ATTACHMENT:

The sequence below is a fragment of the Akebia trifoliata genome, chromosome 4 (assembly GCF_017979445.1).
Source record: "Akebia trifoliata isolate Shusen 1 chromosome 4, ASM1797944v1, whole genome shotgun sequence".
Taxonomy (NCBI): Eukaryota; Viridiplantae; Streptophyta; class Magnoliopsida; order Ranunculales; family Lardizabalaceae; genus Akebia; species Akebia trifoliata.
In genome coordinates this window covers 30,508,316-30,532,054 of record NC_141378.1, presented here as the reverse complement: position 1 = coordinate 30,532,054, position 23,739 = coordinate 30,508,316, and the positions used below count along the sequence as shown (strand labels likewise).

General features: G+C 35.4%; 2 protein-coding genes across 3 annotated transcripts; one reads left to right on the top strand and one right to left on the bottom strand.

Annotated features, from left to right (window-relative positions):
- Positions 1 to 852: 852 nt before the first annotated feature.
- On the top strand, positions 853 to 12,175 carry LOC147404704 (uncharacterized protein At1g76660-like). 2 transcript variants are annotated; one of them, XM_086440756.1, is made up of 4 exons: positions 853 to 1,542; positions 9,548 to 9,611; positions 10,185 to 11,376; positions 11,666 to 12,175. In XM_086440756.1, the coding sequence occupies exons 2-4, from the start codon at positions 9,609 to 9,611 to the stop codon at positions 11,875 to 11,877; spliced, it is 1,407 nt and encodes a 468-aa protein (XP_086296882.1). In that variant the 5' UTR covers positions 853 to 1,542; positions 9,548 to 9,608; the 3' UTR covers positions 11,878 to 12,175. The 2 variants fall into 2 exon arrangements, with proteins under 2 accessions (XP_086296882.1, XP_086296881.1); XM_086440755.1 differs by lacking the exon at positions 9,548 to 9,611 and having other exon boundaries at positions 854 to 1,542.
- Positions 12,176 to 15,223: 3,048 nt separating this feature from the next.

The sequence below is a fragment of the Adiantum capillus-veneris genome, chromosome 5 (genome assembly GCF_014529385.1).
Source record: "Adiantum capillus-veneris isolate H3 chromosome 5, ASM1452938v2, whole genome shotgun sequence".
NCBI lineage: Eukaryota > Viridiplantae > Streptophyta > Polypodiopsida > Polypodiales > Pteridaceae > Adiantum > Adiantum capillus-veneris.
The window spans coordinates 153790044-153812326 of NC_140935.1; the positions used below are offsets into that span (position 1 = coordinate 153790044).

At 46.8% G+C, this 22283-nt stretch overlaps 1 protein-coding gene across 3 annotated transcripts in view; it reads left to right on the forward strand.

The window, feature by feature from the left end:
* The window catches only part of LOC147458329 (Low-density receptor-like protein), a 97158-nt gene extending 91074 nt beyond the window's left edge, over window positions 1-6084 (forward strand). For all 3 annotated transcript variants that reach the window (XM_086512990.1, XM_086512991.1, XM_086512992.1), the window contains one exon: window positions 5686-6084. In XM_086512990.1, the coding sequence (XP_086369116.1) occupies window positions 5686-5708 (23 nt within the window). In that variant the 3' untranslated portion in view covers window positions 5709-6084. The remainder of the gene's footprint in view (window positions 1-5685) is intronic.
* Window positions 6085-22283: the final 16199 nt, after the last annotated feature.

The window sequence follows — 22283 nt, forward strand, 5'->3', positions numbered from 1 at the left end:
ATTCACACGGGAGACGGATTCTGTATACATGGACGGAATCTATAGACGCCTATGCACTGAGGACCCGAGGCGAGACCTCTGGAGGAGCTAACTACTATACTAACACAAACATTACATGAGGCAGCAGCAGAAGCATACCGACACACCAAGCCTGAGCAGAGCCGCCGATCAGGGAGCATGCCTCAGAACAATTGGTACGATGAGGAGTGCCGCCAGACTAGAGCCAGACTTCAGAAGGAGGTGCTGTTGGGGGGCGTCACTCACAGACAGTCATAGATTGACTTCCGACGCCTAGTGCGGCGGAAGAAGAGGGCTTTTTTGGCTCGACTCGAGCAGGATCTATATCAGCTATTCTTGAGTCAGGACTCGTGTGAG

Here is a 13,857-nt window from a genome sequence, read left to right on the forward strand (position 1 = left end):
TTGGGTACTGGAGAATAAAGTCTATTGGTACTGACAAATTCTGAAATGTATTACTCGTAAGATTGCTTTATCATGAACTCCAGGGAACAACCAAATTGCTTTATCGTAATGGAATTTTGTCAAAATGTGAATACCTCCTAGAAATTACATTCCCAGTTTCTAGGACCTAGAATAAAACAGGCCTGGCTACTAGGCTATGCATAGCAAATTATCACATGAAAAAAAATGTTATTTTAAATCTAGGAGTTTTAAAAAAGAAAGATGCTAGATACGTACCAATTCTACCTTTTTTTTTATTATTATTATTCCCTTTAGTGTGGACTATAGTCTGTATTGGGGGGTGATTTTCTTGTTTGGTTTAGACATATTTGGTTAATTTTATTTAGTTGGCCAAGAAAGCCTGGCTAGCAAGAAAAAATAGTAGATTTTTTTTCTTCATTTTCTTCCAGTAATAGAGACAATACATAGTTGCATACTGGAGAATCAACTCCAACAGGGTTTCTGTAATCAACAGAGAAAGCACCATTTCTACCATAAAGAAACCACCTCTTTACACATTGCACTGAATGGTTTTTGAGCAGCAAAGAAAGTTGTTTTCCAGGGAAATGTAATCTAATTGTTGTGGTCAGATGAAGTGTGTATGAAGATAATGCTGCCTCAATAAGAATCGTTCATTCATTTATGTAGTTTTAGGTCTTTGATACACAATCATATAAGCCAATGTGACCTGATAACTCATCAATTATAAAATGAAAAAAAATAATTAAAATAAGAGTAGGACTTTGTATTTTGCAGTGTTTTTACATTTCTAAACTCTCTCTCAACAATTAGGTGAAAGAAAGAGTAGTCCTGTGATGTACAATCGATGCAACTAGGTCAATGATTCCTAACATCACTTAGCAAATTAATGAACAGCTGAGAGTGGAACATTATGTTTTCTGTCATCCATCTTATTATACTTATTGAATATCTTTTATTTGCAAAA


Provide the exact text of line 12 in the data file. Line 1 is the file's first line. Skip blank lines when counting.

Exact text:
NCBI lineage: Eukaryota > Viridiplantae > Streptophyta > Polypodiopsida > Polypodiales > Pteridaceae > Adiantum > Adiantum capillus-veneris.